In the previous blog, The Expulsion of Adam and Eve from Paradise, we read the words of Archimandrite Aimilianos reflecting on what Adam might have thought and said to God when God questioned him as to why he was trying to hide from His Creator. In the meditation below, St Silouan puts in Adam’s mouth words lamenting what he lost in being exiled from Paradise. Though the earth has beautiful landscapes, he cannot find joy in them knowing what exists in Paradise, yet which is no longer attainable for him.
‘The desert cannot pleasure me;
nor the high mountains,
nor meadow nor forest,
nor the singing of birds.
I have no pleasure in any thing.
My soul sorrows with a great sorrow: I have grieved God. And were the Lord to set me down in paradise again, there, too, would I sorrow and weep – ‘O, why did I grieve my beloved God?’”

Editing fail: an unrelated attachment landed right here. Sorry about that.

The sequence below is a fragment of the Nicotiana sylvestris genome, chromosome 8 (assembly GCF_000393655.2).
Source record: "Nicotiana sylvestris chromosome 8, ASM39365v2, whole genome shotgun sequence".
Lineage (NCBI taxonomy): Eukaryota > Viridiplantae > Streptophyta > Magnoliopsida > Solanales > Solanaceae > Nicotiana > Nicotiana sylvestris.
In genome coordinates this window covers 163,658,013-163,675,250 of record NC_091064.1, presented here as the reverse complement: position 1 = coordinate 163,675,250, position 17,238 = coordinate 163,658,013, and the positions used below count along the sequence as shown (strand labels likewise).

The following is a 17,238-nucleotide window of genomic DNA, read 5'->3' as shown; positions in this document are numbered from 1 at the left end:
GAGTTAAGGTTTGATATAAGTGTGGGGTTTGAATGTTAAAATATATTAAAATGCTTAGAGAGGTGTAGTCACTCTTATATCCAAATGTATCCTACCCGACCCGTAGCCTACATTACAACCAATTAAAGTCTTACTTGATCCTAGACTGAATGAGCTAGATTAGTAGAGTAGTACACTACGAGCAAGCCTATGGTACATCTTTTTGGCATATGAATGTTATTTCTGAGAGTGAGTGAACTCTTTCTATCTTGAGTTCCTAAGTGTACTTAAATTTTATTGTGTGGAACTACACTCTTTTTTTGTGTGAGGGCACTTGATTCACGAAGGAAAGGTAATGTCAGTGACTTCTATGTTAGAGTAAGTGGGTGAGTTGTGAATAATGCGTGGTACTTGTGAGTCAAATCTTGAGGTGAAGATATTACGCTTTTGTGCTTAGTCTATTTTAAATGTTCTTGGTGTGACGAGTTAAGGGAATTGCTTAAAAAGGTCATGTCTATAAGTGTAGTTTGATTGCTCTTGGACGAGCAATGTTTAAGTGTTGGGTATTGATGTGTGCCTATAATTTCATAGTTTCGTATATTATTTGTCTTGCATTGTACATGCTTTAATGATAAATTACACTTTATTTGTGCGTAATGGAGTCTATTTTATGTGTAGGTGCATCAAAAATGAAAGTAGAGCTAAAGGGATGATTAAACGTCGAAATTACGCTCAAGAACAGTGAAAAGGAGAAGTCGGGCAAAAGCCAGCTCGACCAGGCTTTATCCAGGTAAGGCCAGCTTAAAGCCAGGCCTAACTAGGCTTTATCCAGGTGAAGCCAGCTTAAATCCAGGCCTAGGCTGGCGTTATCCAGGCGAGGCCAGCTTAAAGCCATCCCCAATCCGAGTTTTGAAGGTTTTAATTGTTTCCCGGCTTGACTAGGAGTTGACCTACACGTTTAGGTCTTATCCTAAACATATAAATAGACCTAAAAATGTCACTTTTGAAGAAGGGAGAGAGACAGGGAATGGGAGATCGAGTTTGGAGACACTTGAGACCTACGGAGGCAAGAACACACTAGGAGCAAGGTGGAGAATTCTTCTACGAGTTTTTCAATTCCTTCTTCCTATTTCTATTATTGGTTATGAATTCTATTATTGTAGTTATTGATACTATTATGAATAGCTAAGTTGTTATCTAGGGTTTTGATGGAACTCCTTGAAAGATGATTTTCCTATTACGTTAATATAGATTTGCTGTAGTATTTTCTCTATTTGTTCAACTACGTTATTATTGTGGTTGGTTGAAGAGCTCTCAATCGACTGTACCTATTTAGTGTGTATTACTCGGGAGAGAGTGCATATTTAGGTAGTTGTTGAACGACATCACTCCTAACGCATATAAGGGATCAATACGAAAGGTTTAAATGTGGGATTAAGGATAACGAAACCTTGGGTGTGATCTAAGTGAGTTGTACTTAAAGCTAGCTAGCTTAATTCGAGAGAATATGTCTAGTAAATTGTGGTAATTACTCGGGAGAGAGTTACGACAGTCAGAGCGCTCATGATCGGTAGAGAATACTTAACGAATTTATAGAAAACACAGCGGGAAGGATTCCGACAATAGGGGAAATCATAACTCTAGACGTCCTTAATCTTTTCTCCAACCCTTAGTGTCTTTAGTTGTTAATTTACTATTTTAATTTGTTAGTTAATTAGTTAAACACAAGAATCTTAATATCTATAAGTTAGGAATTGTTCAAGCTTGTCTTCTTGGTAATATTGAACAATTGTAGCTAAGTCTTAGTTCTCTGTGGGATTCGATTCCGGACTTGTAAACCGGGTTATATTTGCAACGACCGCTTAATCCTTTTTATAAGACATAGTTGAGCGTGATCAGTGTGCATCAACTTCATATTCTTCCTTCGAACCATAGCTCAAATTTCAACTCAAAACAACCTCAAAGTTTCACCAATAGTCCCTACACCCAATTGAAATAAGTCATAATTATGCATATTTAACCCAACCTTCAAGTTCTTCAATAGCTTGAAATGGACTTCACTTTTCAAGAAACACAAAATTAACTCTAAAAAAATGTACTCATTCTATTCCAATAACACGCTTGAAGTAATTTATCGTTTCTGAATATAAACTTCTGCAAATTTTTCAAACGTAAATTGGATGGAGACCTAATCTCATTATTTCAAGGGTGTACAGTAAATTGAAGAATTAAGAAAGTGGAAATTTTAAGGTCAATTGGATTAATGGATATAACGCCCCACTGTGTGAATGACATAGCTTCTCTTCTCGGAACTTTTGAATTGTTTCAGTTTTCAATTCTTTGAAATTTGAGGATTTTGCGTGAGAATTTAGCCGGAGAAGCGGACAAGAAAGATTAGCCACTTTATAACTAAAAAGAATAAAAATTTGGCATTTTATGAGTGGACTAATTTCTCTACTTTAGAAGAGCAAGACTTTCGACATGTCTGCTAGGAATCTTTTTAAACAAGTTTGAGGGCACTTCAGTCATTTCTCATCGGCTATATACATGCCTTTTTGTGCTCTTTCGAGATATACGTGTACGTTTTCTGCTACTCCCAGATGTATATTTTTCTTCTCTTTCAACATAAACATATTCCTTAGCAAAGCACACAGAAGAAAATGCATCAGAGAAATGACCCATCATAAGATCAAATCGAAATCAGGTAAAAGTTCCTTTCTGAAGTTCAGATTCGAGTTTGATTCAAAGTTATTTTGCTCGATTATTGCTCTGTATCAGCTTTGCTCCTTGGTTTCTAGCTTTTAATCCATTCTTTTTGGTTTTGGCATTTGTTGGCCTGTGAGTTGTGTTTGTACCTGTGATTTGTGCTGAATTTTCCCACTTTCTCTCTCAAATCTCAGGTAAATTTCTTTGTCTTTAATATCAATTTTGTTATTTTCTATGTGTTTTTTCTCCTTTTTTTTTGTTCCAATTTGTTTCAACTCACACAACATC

(St Silouan in Remember Thy First Love by Archimandrite Zacharias, p 200)
Adam sees the magnificent beauty in God’s created world, and yet he agonizes over what he lost in being exiled from Paradise. The pleasures of this world are nothing compared to Paradise Adam tells us. The entire world was his – a vacation paradise. Yet, he finds nothing on earth comparable to the Paradise lost.
Great Lent is trying to help us believe Adam’s lament – what we humans have lost is far greater than anything we might experience on earth. We may be quite attached to this world, yet Great Lent calls us to yearn for something greater, something we’ve never known. Can we feel Adam’s exile and believe there is something even more glorious awaiting us, if only we will let go of the things we value so highly on earth?